In my mind Faber's speech must not only be understood as an enumeration of the things which are missing in the future society Ray Bradbury describes. No, I think that the author wants to clarify the function of books from his view. Therefore Faber's speech must be seen in contrast to Beatty's opposite monologue on the pages 70 up to 83. Here the contrary point of view is shown. Beatty, a probable advocate of the system and Montag's superior claims that books must be abolished, because they only cause that people don't stay happy. So, if you analyse Faber's speech according to ist stylistic devices you always have to consider it as a reply to Beatty's one. If I take a look at these numerous rhetorical questions Faber asks, I could imagine a direct conversation between Faber and Beatty about the usefulness of books. But it's a conversation in which each of them tries to express his opinion without any disruption by the other. For example when Faber asks about the importance of books(p.106/l.8/9), he doesn't want to have an answer of Montag alias Beatty. It's just a long monologue of Faber, which the author uses to show his opinion. In the whole plot before that scene the reader had the chance to listen to the opinion of pro-system characters like Beatty and Mildred, Montag's wife, but now Ray Bradbury wants to emphasize the real value of books by using a long monologue which is not interrupted by inappropriate comments. Another interesting stylistic device is the comparison Faber uses when he tries to explain what he has meant by the significance of quality. Here he compares a good book with the giant wrestler Antaeus, who is invincible as long as he stands firmly on the ground.(comp. p.107/ll.3-9) Herewith Bradbury wants to say that books are quite similar to this legend, because they are also honest and powerful as long as they keep a connection to reality. This is a very convincing argument, because he emphasizes the claim of good books by comparing them to a metaphor, which also is out of a book. Just before this comparison he creates a picture which has the same intention like the story about the greek saga. He says that "flowers are trying to live on flowers instead of growing on good rain and black loam"(p.106/ll.23-25) He just wants to say that there exists the danger that life and books aswell lose their relation to reality.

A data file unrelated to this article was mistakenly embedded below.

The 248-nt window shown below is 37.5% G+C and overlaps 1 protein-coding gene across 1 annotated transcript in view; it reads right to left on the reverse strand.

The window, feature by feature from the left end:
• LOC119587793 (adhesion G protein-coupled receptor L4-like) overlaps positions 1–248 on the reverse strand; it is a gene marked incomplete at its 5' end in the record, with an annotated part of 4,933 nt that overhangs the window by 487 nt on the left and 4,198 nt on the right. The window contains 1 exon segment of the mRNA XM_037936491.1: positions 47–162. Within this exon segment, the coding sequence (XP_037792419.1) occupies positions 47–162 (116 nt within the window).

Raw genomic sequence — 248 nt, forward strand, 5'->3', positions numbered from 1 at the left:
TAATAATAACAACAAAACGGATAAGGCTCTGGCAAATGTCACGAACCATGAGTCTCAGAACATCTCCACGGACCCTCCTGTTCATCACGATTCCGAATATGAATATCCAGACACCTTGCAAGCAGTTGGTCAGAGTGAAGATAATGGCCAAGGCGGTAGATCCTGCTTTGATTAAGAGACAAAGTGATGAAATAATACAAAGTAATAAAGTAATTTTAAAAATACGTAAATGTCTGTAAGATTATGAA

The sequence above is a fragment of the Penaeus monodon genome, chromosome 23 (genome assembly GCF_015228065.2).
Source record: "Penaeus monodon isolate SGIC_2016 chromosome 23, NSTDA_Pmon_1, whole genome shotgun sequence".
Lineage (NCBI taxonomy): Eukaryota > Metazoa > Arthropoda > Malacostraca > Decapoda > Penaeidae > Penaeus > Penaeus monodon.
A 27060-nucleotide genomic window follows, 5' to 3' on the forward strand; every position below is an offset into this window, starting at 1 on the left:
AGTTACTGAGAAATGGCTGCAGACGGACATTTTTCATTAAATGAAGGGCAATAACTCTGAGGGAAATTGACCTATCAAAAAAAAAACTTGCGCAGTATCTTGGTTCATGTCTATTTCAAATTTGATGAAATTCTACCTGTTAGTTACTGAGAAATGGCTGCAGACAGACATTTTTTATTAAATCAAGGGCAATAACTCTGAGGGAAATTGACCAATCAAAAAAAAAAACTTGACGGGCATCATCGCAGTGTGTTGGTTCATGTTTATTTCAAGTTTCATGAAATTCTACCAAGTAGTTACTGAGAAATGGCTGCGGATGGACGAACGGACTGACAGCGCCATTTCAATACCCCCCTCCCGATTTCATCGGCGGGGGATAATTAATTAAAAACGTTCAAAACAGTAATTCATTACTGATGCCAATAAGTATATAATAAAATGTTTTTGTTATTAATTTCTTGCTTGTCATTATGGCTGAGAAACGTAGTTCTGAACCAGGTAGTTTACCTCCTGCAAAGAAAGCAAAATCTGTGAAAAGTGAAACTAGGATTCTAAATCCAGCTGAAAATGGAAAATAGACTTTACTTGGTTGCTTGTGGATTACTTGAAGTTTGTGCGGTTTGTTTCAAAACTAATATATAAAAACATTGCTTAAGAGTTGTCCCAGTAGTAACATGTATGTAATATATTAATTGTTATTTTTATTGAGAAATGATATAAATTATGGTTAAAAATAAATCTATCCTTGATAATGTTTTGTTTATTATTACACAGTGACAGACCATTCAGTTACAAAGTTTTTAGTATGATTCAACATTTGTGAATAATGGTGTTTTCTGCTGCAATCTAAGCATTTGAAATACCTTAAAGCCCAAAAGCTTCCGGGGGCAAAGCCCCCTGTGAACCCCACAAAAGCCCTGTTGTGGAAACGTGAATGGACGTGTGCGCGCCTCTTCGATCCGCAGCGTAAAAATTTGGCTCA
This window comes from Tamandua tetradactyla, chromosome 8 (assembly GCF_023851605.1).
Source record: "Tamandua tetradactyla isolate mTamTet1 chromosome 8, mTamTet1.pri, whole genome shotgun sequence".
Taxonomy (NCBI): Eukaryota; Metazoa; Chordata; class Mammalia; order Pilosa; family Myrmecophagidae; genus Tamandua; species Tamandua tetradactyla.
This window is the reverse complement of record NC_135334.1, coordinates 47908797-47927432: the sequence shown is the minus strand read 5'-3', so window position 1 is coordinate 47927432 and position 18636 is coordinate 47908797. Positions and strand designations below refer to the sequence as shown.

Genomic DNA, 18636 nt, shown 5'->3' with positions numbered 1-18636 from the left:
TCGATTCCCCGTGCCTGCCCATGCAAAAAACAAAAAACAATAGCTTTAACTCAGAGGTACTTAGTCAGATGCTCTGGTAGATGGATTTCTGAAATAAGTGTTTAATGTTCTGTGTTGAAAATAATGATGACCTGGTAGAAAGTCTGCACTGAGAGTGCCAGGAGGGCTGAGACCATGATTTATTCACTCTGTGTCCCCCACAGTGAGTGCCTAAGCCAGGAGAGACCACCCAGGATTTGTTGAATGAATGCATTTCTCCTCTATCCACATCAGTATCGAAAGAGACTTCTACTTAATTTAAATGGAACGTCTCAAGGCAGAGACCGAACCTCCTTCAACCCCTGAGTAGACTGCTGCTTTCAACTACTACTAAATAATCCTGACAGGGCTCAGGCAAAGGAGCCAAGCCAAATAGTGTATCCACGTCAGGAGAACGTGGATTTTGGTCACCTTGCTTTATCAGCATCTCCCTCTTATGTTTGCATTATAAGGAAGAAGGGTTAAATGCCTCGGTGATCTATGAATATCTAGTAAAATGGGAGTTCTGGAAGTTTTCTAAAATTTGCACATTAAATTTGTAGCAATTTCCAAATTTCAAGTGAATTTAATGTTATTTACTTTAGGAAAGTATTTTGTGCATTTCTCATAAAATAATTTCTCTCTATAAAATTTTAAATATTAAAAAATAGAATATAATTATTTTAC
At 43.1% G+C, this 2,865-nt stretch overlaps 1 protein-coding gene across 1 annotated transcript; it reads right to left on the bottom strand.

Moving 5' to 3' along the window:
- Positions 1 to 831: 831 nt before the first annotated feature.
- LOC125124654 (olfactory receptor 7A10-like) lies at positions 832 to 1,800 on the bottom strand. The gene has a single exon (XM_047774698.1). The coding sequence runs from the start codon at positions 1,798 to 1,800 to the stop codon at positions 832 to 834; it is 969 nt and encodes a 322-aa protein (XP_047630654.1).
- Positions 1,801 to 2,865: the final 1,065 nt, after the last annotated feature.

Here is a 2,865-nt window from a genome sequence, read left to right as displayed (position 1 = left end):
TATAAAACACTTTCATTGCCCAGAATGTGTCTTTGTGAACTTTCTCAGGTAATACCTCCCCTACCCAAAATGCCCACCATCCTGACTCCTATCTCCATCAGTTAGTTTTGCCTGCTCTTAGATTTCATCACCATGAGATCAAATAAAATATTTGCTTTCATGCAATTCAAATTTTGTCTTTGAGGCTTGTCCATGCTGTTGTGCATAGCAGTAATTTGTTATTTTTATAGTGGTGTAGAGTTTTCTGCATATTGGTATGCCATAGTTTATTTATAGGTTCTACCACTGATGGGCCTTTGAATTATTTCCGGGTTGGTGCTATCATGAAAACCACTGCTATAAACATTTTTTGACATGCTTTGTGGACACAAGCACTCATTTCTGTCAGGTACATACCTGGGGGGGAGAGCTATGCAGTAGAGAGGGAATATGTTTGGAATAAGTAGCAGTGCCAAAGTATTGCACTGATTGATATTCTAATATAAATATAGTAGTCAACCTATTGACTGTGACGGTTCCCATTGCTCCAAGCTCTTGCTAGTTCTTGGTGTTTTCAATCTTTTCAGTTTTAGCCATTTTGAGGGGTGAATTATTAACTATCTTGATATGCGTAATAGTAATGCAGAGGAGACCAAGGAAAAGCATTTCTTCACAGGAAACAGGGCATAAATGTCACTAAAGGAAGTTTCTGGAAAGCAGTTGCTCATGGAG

The next stylistic puculiarity I want to mention is the use of the word "feature" in line eleven on page 106, which seems to be a sort of personification. The author uses it when he describes the character of a book itself. But he doesn't talk about it as a dead object, rather he sees it as a living individual, who has its own characteristic "features". You can see that Bradbury understands a book as something which has a past life which is told on its pages. Additionally emphasized is this effect by his assertion that books must have pores.(comp. p.106/ll.11+13) Because pores stand for a living being and they are necessary for breathing. Therefore the author makes Faber come to the conclusion that a quality book has to be able to tell fresh details.(comp. p.106/l.16)
In contrast to his opinion according to the quality of books Faber gives a climax when he wants to describe the characteristics of those comfortable people who are just sitting in front of the parlour. At first he calls them poreless, but in the end he considers them to be even expressionless.(comp. p.106/ll.22/23) Here you can see how far people remoted from a real and true life with some expressions and feelings.
I chose this passage, because here I think the author's opinion according to the main subject- the function of books and their effect-comes very clear. In my mind this is the first time Ray Bradbury uses a certain character to clarify his point of view and even his intention. The reader gets to know that Bradbury doesn't want to save books as a dictum which tells the pure truth, but he understands them as an opportunity for their readers to argue with their issues. Books shall be used to activate one's mind in order to avoid a decreasing of one's curiosity. Therefore I have come to the conclusion that this scene is one of the most important passages in the whole plot, because on the one hand it illustrates a twist to Beatty's speech by refuting his arguments. On the other hand it could be understood as the decisive thought which introduces the end of the story because here it is said that a book tells the life-story of its editor. And those "book-people" in the forests surrounding the city see it as their duty to retain these life-stories by memorizing the whole books.
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- Quote paper
- Stefan Wille (Author), 2000, Bradbury, Ray - Fahrenheit 451- Essay on a passage out of the novel, Munich, GRIN Verlag, https://www.grin.com/document/95511